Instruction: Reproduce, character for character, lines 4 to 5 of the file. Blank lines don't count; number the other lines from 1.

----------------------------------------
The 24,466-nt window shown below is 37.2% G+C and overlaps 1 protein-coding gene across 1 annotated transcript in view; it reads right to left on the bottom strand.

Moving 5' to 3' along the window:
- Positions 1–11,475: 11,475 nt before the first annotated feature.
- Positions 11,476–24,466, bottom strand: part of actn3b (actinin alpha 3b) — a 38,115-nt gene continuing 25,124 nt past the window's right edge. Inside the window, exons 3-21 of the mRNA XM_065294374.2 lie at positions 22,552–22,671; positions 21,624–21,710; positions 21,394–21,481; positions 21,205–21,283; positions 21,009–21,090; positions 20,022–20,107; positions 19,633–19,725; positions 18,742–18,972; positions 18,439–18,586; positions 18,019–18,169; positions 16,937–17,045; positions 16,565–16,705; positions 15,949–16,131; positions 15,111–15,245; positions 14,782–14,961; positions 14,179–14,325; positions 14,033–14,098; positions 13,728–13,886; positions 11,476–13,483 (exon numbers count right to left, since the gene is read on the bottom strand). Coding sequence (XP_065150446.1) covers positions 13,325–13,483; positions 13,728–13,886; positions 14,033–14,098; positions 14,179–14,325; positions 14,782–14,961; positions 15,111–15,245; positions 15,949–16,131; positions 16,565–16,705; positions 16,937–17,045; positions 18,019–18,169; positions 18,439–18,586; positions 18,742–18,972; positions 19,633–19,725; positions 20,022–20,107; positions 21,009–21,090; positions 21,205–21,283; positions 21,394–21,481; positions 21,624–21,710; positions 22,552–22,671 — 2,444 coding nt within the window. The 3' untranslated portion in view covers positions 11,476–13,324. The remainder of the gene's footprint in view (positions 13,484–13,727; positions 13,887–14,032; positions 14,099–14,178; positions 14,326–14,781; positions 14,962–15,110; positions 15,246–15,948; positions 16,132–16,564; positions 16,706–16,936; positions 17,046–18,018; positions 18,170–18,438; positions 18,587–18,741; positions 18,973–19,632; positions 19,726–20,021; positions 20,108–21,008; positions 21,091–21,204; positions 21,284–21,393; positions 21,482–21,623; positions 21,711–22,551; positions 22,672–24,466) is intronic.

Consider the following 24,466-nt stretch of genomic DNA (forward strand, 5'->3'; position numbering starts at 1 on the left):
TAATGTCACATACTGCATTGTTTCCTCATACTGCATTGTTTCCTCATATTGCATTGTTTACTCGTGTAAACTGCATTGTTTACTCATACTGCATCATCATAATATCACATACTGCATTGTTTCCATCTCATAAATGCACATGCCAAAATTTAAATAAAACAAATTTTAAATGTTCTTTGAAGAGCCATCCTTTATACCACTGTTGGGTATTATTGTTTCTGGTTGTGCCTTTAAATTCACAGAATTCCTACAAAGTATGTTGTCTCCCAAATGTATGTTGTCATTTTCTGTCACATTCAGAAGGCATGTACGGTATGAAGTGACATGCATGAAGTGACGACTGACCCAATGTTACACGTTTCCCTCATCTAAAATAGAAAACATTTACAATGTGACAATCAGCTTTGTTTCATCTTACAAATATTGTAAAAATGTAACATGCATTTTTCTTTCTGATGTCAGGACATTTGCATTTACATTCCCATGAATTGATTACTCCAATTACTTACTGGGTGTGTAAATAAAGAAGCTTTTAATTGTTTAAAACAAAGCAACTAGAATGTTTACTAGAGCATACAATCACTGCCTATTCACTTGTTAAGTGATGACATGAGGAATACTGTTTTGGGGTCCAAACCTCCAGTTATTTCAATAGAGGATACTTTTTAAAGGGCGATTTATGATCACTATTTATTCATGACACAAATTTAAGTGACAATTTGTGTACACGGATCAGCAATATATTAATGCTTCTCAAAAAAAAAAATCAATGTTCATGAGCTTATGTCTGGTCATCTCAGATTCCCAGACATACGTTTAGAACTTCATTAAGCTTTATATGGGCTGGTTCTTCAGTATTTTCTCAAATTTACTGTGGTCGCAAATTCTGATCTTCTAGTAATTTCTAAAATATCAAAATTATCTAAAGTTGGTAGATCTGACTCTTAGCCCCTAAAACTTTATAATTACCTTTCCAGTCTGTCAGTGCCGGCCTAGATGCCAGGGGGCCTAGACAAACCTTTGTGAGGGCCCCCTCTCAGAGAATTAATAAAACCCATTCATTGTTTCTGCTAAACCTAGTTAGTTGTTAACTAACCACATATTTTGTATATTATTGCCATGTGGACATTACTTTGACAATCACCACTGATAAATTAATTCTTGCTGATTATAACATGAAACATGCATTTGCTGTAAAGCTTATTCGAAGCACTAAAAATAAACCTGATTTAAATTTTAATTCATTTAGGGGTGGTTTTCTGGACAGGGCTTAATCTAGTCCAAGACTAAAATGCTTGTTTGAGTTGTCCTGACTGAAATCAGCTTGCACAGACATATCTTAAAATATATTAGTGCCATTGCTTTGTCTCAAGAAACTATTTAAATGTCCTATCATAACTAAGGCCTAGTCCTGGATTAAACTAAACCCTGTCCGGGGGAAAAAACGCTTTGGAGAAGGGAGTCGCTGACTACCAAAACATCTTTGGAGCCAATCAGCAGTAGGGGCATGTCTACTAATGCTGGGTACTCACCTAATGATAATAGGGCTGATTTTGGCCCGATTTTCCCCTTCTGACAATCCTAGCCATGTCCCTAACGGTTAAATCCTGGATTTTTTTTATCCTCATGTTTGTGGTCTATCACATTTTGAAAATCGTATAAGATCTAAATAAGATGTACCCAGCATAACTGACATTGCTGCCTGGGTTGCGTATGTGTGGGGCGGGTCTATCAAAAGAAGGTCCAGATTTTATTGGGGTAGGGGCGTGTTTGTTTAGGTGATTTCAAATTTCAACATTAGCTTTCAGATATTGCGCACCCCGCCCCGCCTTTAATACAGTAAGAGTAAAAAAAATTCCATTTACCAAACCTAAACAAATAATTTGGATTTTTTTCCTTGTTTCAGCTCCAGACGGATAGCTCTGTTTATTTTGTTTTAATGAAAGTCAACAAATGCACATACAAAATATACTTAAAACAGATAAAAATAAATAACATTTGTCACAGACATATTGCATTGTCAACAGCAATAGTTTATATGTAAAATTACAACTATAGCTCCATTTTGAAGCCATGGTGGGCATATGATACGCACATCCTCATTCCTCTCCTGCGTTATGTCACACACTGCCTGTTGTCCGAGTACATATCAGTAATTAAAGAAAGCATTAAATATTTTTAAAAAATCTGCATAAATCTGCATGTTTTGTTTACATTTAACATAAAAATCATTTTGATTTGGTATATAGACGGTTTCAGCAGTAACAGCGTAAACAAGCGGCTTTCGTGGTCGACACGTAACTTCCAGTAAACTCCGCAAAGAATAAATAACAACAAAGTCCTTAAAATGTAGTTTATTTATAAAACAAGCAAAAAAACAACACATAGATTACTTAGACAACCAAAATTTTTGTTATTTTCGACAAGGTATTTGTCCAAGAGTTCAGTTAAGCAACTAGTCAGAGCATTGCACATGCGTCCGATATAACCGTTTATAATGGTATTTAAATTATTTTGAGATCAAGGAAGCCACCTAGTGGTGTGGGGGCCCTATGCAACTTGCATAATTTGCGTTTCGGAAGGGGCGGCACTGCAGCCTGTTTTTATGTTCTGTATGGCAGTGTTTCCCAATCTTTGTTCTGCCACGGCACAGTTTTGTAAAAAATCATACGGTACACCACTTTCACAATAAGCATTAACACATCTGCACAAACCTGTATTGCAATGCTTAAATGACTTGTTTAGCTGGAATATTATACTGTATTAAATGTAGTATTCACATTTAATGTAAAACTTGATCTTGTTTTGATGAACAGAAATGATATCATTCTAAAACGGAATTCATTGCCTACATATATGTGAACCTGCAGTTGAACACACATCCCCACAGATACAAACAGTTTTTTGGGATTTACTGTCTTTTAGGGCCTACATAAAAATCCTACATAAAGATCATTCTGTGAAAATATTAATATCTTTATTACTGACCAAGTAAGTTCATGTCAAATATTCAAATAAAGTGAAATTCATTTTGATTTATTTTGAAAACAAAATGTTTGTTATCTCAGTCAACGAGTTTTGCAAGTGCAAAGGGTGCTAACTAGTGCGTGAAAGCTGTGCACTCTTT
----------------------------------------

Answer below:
- Positions 11,476–24,466, bottom strand: part of actn3b (actinin alpha 3b) — a 38,115-nt gene continuing 25,124 nt past the window's right edge. Inside the window, exons 3-21 of the mRNA XM_065294374.2 lie at positions 22,552–22,671; positions 21,624–21,710; positions 21,394–21,481; positions 21,205–21,283; positions 21,009–21,090; positions 20,022–20,107; positions 19,633–19,725; positions 18,742–18,972; positions 18,439–18,586; positions 18,019–18,169; positions 16,937–17,045; positions 16,565–16,705; positions 15,949–16,131; positions 15,111–15,245; positions 14,782–14,961; positions 14,179–14,325; positions 14,033–14,098; positions 13,728–13,886; positions 11,476–13,483 (exon numbers count right to left, since the gene is read on the bottom strand). Coding sequence (XP_065150446.1) covers positions 13,325–13,483; positions 13,728–13,886; positions 14,033–14,098; positions 14,179–14,325; positions 14,782–14,961; positions 15,111–15,245; positions 15,949–16,131; positions 16,565–16,705; positions 16,937–17,045; positions 18,019–18,169; positions 18,439–18,586; positions 18,742–18,972; positions 19,633–19,725; positions 20,022–20,107; positions 21,009–21,090; positions 21,205–21,283; positions 21,394–21,481; positions 21,624–21,710; positions 22,552–22,671 — 2,444 coding nt within the window. The 3' untranslated portion in view covers positions 11,476–13,324. The remainder of the gene's footprint in view (positions 13,484–13,727; positions 13,887–14,032; positions 14,099–14,178; positions 14,326–14,781; positions 14,962–15,110; positions 15,246–15,948; positions 16,132–16,564; positions 16,706–16,936; positions 17,046–18,018; positions 18,170–18,438; positions 18,587–18,741; positions 18,973–19,632; positions 19,726–20,021; positions 20,108–21,008; positions 21,091–21,204; positions 21,284–21,393; positions 21,482–21,623; positions 21,711–22,551; positions 22,672–24,466) is intronic.

Consider the following 24,466-nt stretch of genomic DNA (forward strand, 5'->3'; position numbering starts at 1 on the left):